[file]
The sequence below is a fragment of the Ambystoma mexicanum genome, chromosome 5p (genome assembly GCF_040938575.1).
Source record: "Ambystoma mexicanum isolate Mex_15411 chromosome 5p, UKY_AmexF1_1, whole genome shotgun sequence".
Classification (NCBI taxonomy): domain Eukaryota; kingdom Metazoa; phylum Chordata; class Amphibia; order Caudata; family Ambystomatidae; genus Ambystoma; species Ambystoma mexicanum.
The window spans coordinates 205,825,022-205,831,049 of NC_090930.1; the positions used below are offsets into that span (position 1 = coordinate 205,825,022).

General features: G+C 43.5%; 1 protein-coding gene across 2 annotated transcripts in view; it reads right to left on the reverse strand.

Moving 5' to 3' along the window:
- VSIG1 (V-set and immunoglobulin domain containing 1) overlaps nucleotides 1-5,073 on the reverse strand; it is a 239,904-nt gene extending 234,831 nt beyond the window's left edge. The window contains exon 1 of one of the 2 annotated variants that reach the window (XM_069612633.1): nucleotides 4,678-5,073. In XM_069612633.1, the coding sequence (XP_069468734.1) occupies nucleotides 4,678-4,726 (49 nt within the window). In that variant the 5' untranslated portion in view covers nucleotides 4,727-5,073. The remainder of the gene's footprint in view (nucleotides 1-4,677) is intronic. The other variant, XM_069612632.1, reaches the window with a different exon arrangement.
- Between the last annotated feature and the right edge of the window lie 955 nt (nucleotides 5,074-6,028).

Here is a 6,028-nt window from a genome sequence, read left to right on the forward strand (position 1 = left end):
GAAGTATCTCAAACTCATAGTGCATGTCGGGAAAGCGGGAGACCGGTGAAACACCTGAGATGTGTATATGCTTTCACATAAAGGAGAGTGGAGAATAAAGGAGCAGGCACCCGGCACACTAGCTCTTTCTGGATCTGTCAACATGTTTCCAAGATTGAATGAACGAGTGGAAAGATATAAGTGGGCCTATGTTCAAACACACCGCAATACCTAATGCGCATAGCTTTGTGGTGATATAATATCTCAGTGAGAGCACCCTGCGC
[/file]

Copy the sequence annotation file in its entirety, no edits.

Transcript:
The sequence below is a fragment of the Ambystoma mexicanum genome, chromosome 5p (genome assembly GCF_040938575.1).
Source record: "Ambystoma mexicanum isolate Mex_15411 chromosome 5p, UKY_AmexF1_1, whole genome shotgun sequence".
Classification (NCBI taxonomy): domain Eukaryota; kingdom Metazoa; phylum Chordata; class Amphibia; order Caudata; family Ambystomatidae; genus Ambystoma; species Ambystoma mexicanum.
The window spans coordinates 205,825,022-205,831,049 of NC_090930.1; the positions used below are offsets into that span (position 1 = coordinate 205,825,022).

General features: G+C 43.5%; 1 protein-coding gene across 2 annotated transcripts in view; it reads right to left on the reverse strand.

Moving 5' to 3' along the window:
- VSIG1 (V-set and immunoglobulin domain containing 1) overlaps nucleotides 1-5,073 on the reverse strand; it is a 239,904-nt gene extending 234,831 nt beyond the window's left edge. The window contains exon 1 of one of the 2 annotated variants that reach the window (XM_069612633.1): nucleotides 4,678-5,073. In XM_069612633.1, the coding sequence (XP_069468734.1) occupies nucleotides 4,678-4,726 (49 nt within the window). In that variant the 5' untranslated portion in view covers nucleotides 4,727-5,073. The remainder of the gene's footprint in view (nucleotides 1-4,677) is intronic. The other variant, XM_069612632.1, reaches the window with a different exon arrangement.
- Between the last annotated feature and the right edge of the window lie 955 nt (nucleotides 5,074-6,028).

Here is a 6,028-nt window from a genome sequence, read left to right on the forward strand (position 1 = left end):
GAAGTATCTCAAACTCATAGTGCATGTCGGGAAAGCGGGAGACCGGTGAAACACCTGAGATGTGTATATGCTTTCACATAAAGGAGAGTGGAGAATAAAGGAGCAGGCACCCGGCACACTAGCTCTTTCTGGATCTGTCAACATGTTTCCAAGATTGAATGAACGAGTGGAAAGATATAAGTGGGCCTATGTTCAAACACACCGCAATACCTAATGCGCATAGCTTTGTGGTGATATAATATCTCAGTGAGAGCACCCTGCGC